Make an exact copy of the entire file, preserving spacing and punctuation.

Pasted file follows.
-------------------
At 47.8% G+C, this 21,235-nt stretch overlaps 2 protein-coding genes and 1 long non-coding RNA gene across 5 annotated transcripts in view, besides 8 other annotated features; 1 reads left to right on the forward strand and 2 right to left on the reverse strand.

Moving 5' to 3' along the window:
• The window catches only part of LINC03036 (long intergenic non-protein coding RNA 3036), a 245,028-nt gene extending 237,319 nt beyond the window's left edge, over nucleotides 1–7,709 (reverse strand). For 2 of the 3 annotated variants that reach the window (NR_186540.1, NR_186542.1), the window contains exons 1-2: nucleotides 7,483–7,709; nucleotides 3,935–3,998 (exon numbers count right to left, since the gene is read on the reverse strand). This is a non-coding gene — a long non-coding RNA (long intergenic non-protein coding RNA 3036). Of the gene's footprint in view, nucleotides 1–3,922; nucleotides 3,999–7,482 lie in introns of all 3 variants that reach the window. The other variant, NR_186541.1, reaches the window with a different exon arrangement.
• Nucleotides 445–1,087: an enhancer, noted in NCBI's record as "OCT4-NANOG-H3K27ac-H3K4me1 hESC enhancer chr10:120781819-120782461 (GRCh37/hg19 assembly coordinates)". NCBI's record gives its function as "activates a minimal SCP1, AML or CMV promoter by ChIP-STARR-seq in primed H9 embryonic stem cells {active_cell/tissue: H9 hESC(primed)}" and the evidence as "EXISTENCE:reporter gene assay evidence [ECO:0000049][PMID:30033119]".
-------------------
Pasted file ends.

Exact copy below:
At 47.8% G+C, this 21,235-nt stretch overlaps 2 protein-coding genes and 1 long non-coding RNA gene across 5 annotated transcripts in view, besides 8 other annotated features; 1 reads left to right on the forward strand and 2 right to left on the reverse strand.

Moving 5' to 3' along the window:
• The window catches only part of LINC03036 (long intergenic non-protein coding RNA 3036), a 245,028-nt gene extending 237,319 nt beyond the window's left edge, over nucleotides 1–7,709 (reverse strand). For 2 of the 3 annotated variants that reach the window (NR_186540.1, NR_186542.1), the window contains exons 1-2: nucleotides 7,483–7,709; nucleotides 3,935–3,998 (exon numbers count right to left, since the gene is read on the reverse strand). This is a non-coding gene — a long non-coding RNA (long intergenic non-protein coding RNA 3036). Of the gene's footprint in view, nucleotides 1–3,922; nucleotides 3,999–7,482 lie in introns of all 3 variants that reach the window. The other variant, NR_186541.1, reaches the window with a different exon arrangement.
• Nucleotides 445–1,087: an enhancer, noted in NCBI's record as "OCT4-NANOG-H3K27ac-H3K4me1 hESC enhancer chr10:120781819-120782461 (GRCh37/hg19 assembly coordinates)". NCBI's record gives its function as "activates a minimal SCP1, AML or CMV promoter by ChIP-STARR-seq in primed H9 embryonic stem cells {active_cell/tissue: H9 hESC(primed)}" and the evidence as "EXISTENCE:reporter gene assay evidence [ECO:0000049][PMID:30033119]".